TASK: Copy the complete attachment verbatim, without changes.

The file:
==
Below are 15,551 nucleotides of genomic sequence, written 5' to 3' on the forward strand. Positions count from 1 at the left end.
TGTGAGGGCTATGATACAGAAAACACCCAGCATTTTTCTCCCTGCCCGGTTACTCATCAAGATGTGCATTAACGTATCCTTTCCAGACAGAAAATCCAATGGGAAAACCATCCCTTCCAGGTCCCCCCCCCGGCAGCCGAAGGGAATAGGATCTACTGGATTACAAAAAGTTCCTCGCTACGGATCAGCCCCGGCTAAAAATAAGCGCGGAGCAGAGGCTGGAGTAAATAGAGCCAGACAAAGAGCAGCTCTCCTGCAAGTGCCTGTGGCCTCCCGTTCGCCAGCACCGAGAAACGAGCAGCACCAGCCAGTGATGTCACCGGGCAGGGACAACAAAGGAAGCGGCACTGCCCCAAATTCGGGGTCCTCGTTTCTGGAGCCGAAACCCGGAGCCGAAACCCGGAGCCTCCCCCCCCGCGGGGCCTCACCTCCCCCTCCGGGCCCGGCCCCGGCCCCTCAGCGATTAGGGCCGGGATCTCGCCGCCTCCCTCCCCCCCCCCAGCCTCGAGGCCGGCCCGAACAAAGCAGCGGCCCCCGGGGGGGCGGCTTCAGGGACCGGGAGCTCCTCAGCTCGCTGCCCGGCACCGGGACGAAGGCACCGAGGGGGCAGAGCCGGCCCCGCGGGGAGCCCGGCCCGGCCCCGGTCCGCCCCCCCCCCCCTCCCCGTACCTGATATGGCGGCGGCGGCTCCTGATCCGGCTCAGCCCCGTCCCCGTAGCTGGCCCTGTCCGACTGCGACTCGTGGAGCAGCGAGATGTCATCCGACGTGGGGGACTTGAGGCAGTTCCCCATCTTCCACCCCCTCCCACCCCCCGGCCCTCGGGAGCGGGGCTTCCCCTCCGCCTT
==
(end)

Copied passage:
Below are 15,551 nucleotides of genomic sequence, written 5' to 3' on the forward strand. Positions count from 1 at the left end.
TGTGAGGGCTATGATACAGAAAACACCCAGCATTTTTCTCCCTGCCCGGTTACTCATCAAGATGTGCATTAACGTATCCTTTCCAGACAGAAAATCCAATGGGAAAACCATCCCTTCCAGGTCCCCCCCCCGGCAGCCGAAGGGAATAGGATCTACTGGATTACAAAAAGTTCCTCGCTACGGATCAGCCCCGGCTAAAAATAAGCGCGGAGCAGAGGCTGGAGTAAATAGAGCCAGACAAAGAGCAGCTCTCCTGCAAGTGCCTGTGGCCTCCCGTTCGCCAGCACCGAGAAACGAGCAGCACCAGCCAGTGATGTCACCGGGCAGGGACAACAAAGGAAGCGGCACTGCCCCAAATTCGGGGTCCTCGTTTCTGGAGCCGAAACCCGGAGCCGAAACCCGGAGCCTCCCCCCCCGCGGGGCCTCACCTCCCCCTCCGGGCCCGGCCCCGGCCCCTCAGCGATTAGGGCCGGGATCTCGCCGCCTCCCTCCCCCCCCCCAGCCTCGAGGCCGGCCCGAACAAAGCAGCGGCCCCCGGGGGGGCGGCTTCAGGGACCGGGAGCTCCTCAGCTCGCTGCCCGGCACCGGGACGAAGGCACCGAGGGGGCAGAGCCGGCCCCGCGGGGAGCCCGGCCCGGCCCCGGTCCGCCCCCCCCCCCCTCCCCGTACCTGATATGGCGGCGGCGGCTCCTGATCCGGCTCAGCCCCGTCCCCGTAGCTGGCCCTGTCCGACTGCGACTCGTGGAGCAGCGAGATGTCATCCGACGTGGGGGACTTGAGGCAGTTCCCCATCTTCCACCCCCTCCCACCCCCCGGCCCTCGGGAGCGGGGCTTCCCCTCCGCCTT